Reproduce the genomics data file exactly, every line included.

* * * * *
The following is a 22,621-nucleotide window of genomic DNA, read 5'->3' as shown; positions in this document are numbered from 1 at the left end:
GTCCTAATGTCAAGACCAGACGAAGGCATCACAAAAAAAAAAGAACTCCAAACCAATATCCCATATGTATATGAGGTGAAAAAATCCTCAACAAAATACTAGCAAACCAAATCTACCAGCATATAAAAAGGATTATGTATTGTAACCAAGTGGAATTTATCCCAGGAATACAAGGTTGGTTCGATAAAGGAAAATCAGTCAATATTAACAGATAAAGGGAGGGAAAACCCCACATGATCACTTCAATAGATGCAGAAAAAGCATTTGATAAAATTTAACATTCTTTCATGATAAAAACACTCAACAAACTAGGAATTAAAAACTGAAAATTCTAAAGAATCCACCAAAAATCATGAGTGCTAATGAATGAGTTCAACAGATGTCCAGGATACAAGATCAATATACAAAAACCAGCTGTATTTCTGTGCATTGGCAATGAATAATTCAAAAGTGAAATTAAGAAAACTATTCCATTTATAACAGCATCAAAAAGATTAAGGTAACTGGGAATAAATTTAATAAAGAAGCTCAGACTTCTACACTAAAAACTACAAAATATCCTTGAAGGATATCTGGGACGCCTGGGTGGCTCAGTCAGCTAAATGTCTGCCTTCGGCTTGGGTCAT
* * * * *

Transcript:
The following is a 22,621-nucleotide window of genomic DNA, read 5'->3' as shown; positions in this document are numbered from 1 at the left end:
GTCCTAATGTCAAGACCAGACGAAGGCATCACAAAAAAAAAAGAACTCCAAACCAATATCCCATATGTATATGAGGTGAAAAAATCCTCAACAAAATACTAGCAAACCAAATCTACCAGCATATAAAAAGGATTATGTATTGTAACCAAGTGGAATTTATCCCAGGAATACAAGGTTGGTTCGATAAAGGAAAATCAGTCAATATTAACAGATAAAGGGAGGGAAAACCCCACATGATCACTTCAATAGATGCAGAAAAAGCATTTGATAAAATTTAACATTCTTTCATGATAAAAACACTCAACAAACTAGGAATTAAAAACTGAAAATTCTAAAGAATCCACCAAAAATCATGAGTGCTAATGAATGAGTTCAACAGATGTCCAGGATACAAGATCAATATACAAAAACCAGCTGTATTTCTGTGCATTGGCAATGAATAATTCAAAAGTGAAATTAAGAAAACTATTCCATTTATAACAGCATCAAAAAGATTAAGGTAACTGGGAATAAATTTAATAAAGAAGCTCAGACTTCTACACTAAAAACTACAAAATATCCTTGAAGGATATCTGGGACGCCTGGGTGGCTCAGTCAGCTAAATGTCTGCCTTCGGCTTGGGTCAT